Some Westerners used to intervene in China’s major decisions. This time Western opinion basically held that the Constitutional change was China’s internal matter. Yet there are still some in the West that are keen on grabbing attention by comparing the amendment to Western political systems.

But they have evaded two facts. First, in this juncture China faces a series of major challenges regarding its reform in and outside the country, which demands the Constitution be revised in accordance with the times. Major countries now are mobilizing their political resources to strengthen their decision-making capacity. The amendment is primarily driven by China’s internal needs for development.

Second, Chinese people are deeply aware that their happy life must originate from solidarity and stability, and that this has to be guarded by the whole of society led by the CPC Central Committee. In these years we have seen the rise and decline of countries and particularly the harsh reality that the Western political system doesn’t apply to developing countries and produces dreadful results.

Luckily China has maintained its steady rise for a long period. We are increasingly confident that the key to China’s path lies in upholding strong Party leadership and firmly following the leadership of the Party Central Committee with Comrade Xi Jinping at the core.

Upon its founding, the People’s Republic of China largely copied the Soviet Union’s socialist system. Since reform and opening-up, China has embarked on a socialist path with Chinese characteristics and become the second-largest economy. This shows political independence is key to how far China can go.

Most major phenomena facing China can’t be explained by Western theories. China must find solutions with its own wisdom. Whether our practices are good should be assessed by whether they respond to and promote China’s mission, and the actual results.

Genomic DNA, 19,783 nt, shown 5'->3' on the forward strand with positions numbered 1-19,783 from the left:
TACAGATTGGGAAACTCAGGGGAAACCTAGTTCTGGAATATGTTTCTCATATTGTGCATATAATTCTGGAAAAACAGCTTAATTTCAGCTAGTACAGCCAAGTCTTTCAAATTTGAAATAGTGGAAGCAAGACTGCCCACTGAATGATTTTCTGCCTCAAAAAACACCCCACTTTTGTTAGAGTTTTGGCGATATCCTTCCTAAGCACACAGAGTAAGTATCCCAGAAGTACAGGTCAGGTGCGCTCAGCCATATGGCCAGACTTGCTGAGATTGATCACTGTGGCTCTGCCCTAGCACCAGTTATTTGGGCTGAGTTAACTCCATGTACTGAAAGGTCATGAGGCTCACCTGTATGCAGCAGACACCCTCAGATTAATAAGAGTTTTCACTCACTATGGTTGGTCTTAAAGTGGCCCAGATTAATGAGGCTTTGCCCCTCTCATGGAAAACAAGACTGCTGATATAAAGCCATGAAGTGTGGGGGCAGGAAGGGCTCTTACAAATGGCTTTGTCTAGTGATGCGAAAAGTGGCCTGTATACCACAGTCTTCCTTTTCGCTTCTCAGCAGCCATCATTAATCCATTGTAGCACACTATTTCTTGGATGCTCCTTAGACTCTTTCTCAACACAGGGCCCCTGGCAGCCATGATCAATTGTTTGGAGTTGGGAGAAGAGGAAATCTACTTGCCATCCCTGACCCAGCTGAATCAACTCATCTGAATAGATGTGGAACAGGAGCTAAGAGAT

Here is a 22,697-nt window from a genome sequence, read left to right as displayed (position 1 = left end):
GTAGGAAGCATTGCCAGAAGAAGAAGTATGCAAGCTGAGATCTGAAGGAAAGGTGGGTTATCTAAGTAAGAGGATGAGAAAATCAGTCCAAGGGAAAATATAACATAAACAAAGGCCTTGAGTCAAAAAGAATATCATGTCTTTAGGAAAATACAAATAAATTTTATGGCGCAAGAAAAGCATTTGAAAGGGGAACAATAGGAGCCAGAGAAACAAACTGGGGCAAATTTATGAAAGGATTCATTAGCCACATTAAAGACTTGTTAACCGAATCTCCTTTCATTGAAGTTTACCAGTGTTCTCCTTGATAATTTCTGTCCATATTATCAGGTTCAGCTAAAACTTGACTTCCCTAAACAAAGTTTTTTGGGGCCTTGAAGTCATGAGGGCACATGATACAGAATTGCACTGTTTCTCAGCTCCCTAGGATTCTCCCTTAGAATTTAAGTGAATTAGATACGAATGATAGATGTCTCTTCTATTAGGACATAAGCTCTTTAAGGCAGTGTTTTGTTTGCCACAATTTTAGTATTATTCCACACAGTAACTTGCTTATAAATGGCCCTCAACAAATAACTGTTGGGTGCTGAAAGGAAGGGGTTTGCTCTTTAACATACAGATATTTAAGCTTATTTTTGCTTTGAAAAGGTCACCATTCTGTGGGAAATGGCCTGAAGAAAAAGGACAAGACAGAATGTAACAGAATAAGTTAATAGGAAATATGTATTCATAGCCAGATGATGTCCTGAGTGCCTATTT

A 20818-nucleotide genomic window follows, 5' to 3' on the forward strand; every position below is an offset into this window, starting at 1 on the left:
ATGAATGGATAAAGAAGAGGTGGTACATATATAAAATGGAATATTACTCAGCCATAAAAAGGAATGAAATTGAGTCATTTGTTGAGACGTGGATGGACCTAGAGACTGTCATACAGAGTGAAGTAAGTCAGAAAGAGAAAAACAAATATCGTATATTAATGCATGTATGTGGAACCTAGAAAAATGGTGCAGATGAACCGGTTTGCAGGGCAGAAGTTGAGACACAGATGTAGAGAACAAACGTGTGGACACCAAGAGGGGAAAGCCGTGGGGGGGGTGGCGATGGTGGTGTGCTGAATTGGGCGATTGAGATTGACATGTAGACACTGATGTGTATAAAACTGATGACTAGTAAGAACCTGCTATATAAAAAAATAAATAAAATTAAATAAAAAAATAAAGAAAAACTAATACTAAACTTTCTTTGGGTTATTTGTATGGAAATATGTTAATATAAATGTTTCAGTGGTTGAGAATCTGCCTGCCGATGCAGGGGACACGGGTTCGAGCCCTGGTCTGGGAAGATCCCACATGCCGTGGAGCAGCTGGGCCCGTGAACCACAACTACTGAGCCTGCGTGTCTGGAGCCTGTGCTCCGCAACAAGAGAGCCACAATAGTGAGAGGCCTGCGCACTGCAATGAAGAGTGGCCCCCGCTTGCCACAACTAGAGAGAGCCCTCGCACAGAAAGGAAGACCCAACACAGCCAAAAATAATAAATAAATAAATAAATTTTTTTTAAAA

Despite the flood of information that poured into China after reform and opening-up, Chinese society has managed to deal with it and accumulated collective wisdom. In this process the leadership of the Party Central Committee has been instrumental. The Constitutional amendment comes at a good time as it consolidates the guiding thought, Party leadership, the leadership structure and the improved supervisory mechanism when China faces arduous tasks in the new era.

This is what Chinese people truly expect. Nonetheless some Westerners who fail to figure out Chinese people’s opinion want to be the backseat driver. They should have been more objective and modest in the face of China’s long history and great practice.

Source:Global Times

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Lift-off in space plane race as China tests hypersonic drone model


China launched a scaled-down model of a multipurpose, reusable space plane from a test site in the Gobi Desert late last month, part of its race to develop space travel technology.

The hypersonic space drone lifted off from the Jiuquan Satellite Launch Centre in Inner Mongolia, accelerated to more than five times the speed of sound and reached orbital altitude before returning safely to ground, according to a researcher with knowledge of the experiment.

China’s goal was to develop a space plane for both military and civilian missions, capable of travelling fast enough to penetrate missile defence systems and with the heft to help rebuild satellite networks or lift tourists to space, the researcher said.

Development of the prototype was led by the China Aerodynamics Research and Development Centre in Mianyang, Sichuan province. Also known as Base 29, the military-run facility has some of the most advanced wind tunnels for hypersonic research in the country.

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Ye Youda, a senior hypersonic vehicle researcher working at the base, confirmed the test took place but said he could not give details because the project was classified for defence purposes.

Without revealing the nature of the vehicle, state-run Science and Technology Daily said on February 23 that the test was a “breakthrough”, with the vehicle landing precisely as planned.